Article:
Where to stay in Zambia

Hotels

Hotels in Zambia are mainly geared either towards business travellers or towards tourists on safari. Zambia’s top business hotels, which are of international standard, are concentrated in Lusaka and the Copperbelt region. Livingstone has several high quality tourist hotels, as well as safari lodges. There are also hotels in the smaller cities and near principal road junctions. It is advisable to book in advance and to obtain confirmation in writing. All bills are subject to a statutory 10% service charge; this will usually be included in quoted room rates.

Grading: Hotels are graded according to a 5-star system. The most basic places are ungraded.

Bed and breakfast

Zambia’s bed and breakfasts and guesthouses are found both in urban and rural areas and tend to be smaller than hotels, with simpler facilities and lower prices. They often have a more informal, family-run atmosphere.

Camping

Sites are available at most of the tourist centres, including several national parks. It is best to make reservations well in advance. If booking is more than four weeks in advance, some operators charge a 15% deposit. Prices may increase during peak periods. For further information, contact the Zambia National Tourist Board, who can supply a list of Zambian tour operators.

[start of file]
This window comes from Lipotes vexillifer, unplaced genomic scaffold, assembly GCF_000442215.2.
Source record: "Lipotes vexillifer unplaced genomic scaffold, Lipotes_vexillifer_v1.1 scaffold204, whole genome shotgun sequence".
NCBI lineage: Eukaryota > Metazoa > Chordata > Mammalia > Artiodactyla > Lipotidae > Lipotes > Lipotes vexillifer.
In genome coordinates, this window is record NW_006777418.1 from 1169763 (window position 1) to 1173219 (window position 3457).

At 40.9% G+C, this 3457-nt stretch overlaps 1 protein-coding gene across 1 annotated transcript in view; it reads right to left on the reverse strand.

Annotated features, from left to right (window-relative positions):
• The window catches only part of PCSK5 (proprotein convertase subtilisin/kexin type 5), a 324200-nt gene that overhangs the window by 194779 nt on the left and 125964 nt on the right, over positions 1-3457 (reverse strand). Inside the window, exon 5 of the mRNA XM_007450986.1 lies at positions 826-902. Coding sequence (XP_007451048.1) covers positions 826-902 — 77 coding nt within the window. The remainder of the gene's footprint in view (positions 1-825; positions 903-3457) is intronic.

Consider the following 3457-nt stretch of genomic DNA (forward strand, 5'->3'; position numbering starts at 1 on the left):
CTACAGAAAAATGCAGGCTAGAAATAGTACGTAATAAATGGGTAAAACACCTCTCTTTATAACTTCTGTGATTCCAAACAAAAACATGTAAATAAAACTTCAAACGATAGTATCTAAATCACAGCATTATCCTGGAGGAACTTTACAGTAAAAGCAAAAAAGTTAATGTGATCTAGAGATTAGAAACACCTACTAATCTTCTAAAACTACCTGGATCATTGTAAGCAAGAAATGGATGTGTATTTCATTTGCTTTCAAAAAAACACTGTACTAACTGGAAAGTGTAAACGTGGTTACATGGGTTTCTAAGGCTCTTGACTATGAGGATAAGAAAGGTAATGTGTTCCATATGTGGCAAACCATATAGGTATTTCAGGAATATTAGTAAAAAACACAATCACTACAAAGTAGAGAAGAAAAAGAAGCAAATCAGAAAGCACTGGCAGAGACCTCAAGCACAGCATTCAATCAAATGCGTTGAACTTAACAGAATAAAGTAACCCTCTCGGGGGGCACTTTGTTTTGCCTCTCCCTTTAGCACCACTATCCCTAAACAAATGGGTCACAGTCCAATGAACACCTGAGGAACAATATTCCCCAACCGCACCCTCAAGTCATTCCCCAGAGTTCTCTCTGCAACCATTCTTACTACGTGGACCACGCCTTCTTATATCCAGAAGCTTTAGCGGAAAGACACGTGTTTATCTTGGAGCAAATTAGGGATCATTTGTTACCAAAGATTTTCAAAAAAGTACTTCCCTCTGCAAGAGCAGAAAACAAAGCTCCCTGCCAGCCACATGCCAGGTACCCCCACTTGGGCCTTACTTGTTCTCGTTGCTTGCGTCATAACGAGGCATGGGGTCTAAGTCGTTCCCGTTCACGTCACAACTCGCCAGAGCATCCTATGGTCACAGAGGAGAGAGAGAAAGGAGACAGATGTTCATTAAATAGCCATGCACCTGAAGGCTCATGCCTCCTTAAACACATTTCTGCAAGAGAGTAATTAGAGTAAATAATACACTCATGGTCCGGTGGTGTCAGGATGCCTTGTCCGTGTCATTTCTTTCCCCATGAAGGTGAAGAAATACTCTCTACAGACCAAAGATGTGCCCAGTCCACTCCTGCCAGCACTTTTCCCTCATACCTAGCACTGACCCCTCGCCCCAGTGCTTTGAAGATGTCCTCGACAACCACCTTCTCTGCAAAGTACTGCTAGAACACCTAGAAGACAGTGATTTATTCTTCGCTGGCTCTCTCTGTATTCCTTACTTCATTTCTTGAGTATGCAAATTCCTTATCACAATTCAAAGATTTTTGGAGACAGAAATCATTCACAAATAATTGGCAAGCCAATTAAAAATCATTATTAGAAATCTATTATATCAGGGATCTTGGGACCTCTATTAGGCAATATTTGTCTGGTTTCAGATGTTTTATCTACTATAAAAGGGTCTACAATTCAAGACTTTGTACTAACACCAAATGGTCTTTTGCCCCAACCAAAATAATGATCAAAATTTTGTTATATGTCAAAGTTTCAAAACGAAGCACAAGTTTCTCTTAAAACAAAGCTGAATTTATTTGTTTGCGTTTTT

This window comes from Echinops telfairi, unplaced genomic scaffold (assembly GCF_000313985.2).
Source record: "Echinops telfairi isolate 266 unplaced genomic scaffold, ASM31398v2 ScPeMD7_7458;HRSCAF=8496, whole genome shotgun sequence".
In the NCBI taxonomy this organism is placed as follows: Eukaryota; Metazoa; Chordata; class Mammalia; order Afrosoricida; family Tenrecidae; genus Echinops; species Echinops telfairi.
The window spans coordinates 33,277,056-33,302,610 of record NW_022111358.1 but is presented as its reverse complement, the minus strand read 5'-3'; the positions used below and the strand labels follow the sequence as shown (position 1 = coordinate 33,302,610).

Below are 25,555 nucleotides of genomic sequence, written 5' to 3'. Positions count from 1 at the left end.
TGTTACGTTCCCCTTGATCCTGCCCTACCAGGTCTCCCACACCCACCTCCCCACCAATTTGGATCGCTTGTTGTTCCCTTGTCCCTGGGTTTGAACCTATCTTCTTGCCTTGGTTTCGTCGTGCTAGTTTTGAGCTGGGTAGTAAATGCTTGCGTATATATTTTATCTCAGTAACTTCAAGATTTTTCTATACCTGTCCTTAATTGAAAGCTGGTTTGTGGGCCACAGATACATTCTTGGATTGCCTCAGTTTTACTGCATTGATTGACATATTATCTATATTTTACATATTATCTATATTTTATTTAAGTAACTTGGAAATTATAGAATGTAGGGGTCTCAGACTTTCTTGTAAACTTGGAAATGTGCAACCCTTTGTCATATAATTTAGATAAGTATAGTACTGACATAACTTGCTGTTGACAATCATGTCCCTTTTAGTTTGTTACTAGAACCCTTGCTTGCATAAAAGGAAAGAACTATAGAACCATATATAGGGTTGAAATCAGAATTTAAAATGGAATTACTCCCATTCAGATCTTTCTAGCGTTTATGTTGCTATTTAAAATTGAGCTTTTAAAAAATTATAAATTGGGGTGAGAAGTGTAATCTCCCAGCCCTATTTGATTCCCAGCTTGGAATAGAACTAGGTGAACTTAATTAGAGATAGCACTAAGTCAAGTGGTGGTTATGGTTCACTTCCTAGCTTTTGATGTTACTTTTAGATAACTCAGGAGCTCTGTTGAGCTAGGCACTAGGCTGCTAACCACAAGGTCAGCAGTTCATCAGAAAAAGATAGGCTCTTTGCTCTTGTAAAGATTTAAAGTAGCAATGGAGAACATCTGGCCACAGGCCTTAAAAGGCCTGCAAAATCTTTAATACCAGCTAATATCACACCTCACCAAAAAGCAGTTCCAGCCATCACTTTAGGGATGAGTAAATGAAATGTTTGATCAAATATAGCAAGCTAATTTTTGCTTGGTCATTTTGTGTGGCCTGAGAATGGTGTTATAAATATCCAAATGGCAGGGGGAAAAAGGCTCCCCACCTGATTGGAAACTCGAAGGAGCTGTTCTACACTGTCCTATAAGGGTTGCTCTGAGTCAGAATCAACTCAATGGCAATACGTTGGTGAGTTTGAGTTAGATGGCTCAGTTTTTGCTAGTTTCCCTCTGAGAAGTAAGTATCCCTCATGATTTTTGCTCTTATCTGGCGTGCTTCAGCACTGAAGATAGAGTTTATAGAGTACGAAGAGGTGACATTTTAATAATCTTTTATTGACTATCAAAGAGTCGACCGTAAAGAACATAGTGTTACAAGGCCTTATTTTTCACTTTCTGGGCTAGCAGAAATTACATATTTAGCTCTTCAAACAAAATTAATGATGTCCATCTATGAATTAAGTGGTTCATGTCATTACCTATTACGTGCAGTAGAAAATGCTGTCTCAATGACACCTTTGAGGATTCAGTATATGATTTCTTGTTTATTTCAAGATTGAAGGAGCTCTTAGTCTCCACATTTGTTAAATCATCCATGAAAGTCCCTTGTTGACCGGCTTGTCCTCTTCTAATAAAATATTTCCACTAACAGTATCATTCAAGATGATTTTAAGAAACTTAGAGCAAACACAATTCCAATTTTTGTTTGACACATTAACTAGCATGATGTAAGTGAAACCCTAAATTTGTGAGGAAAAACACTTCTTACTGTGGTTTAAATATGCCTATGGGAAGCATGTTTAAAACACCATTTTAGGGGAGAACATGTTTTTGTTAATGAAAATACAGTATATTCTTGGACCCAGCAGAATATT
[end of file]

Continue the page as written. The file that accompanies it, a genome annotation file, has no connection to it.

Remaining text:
Other accommodation

Budget: Hostels aimed at backpackers and budget travellers are concentrated in the main travel and tourism hubs of Lusaka and Livingstone. Government-run rest houses and hostels are also available in many centres but they are very basic.

Safari lodges and camps: All lodges and many camps in the national parks are offered on a fully catered basis, with full board, game drives and other activities included in the rate. The most exclusive lodges are beautifully situated in prime wildlife-watching areas and have spacious, imaginative accommodation which makes good use of traditional local timber, thatch, textiles and craftwork to create an attractive, ecologically-sensitive atmosphere. Some camps are located in remote areas which are only accessible during the dry season. These are usually rebuilt every year.

Others are even more temporary – a fly camp, for example, may be created in a matter of hours to accommodate guests on a mobile safari. Despite their temporary nature, these can still be extremely comfortable, with private washing facilities attached to each tent. As the quality of accommodation and associated facilities varies enormously from one place to another, visitors intending to stay should contact the relevant tour operator/tourist office for detailed information.

Edited by Jane Duru
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